By blocking out the graphics of the cover with paint, Wöhrl plays on the consistent, square format to create an abstract composition derived from the layout of the original design. In some instances, vestiges of the original album covers remain in the form of exposed stickers, logos or blacked out blocks of text. There is no effort made here to conceal the material and in fact the concealed text is kept as the title for each.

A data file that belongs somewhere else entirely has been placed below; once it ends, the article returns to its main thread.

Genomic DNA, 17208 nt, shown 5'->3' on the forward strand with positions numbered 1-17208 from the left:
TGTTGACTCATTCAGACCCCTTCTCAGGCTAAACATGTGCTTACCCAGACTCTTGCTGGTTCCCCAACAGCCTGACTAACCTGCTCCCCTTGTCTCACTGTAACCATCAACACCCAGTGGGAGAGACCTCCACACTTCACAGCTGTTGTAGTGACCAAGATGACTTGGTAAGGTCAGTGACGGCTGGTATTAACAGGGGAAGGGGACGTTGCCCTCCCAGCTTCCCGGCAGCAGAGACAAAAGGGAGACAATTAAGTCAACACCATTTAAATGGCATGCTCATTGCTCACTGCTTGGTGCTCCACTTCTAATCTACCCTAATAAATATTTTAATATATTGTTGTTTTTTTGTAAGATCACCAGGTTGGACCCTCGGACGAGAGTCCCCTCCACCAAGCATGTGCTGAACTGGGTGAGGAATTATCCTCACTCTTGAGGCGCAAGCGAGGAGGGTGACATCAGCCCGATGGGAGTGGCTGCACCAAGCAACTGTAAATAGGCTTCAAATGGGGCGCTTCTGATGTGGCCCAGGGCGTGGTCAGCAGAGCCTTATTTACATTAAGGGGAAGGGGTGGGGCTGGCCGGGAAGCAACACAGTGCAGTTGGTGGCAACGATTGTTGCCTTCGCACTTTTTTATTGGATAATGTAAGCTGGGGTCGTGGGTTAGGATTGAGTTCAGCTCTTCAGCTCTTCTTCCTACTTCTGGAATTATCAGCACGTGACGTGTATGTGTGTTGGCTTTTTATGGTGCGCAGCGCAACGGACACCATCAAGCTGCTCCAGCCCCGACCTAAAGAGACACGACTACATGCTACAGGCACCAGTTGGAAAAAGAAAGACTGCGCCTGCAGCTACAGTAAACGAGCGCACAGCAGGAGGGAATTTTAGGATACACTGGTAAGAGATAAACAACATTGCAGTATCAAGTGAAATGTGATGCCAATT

The allusions to art movements such as color-field painting, op art, the bauhaus, constructivism... and most obviously Josef Albers, are inevitable but precisely the point. Equating such 'quotidian' graphics and materials with 'fine' art is at the heart of Wöhrl's methodology. The artist often uses wood scraps, discarded furniture or cheap building materials to create his sculptures, blurring the distinction between the hand-made with the mass-produced and the cheap with the luxe. The cachet associated with records currently, as both a throw-back and on-trend luxury item makes his intervention on these a conflation of identities. While the albums he works on are certainly not of the collectable kind, they nevertheless provide the aesthetic raw material which Wöhrl has proven so adept at exploiting.